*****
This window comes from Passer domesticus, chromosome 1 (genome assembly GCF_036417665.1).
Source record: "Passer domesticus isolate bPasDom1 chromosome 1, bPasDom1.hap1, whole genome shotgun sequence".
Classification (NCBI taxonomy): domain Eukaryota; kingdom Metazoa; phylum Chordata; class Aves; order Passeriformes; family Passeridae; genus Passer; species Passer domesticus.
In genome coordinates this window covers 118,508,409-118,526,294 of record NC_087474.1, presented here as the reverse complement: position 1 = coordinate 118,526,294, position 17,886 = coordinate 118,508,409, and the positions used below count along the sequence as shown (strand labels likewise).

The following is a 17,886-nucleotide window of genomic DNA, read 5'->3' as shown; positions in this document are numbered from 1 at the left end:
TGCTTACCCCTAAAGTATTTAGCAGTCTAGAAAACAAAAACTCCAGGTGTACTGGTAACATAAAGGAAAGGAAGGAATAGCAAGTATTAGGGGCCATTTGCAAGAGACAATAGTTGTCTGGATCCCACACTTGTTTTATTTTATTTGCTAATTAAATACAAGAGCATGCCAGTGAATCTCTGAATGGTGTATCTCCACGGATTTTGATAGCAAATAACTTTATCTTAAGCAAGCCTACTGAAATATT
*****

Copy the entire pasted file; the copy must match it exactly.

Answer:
This window comes from Passer domesticus, chromosome 1 (genome assembly GCF_036417665.1).
Source record: "Passer domesticus isolate bPasDom1 chromosome 1, bPasDom1.hap1, whole genome shotgun sequence".
Classification (NCBI taxonomy): domain Eukaryota; kingdom Metazoa; phylum Chordata; class Aves; order Passeriformes; family Passeridae; genus Passer; species Passer domesticus.
In genome coordinates this window covers 118,508,409-118,526,294 of record NC_087474.1, presented here as the reverse complement: position 1 = coordinate 118,526,294, position 17,886 = coordinate 118,508,409, and the positions used below count along the sequence as shown (strand labels likewise).

The following is a 17,886-nucleotide window of genomic DNA, read 5'->3' as shown; positions in this document are numbered from 1 at the left end:
TGCTTACCCCTAAAGTATTTAGCAGTCTAGAAAACAAAAACTCCAGGTGTACTGGTAACATAAAGGAAAGGAAGGAATAGCAAGTATTAGGGGCCATTTGCAAGAGACAATAGTTGTCTGGATCCCACACTTGTTTTATTTTATTTGCTAATTAAATACAAGAGCATGCCAGTGAATCTCTGAATGGTGTATCTCCACGGATTTTGATAGCAAATAACTTTATCTTAAGCAAGCCTACTGAAATATT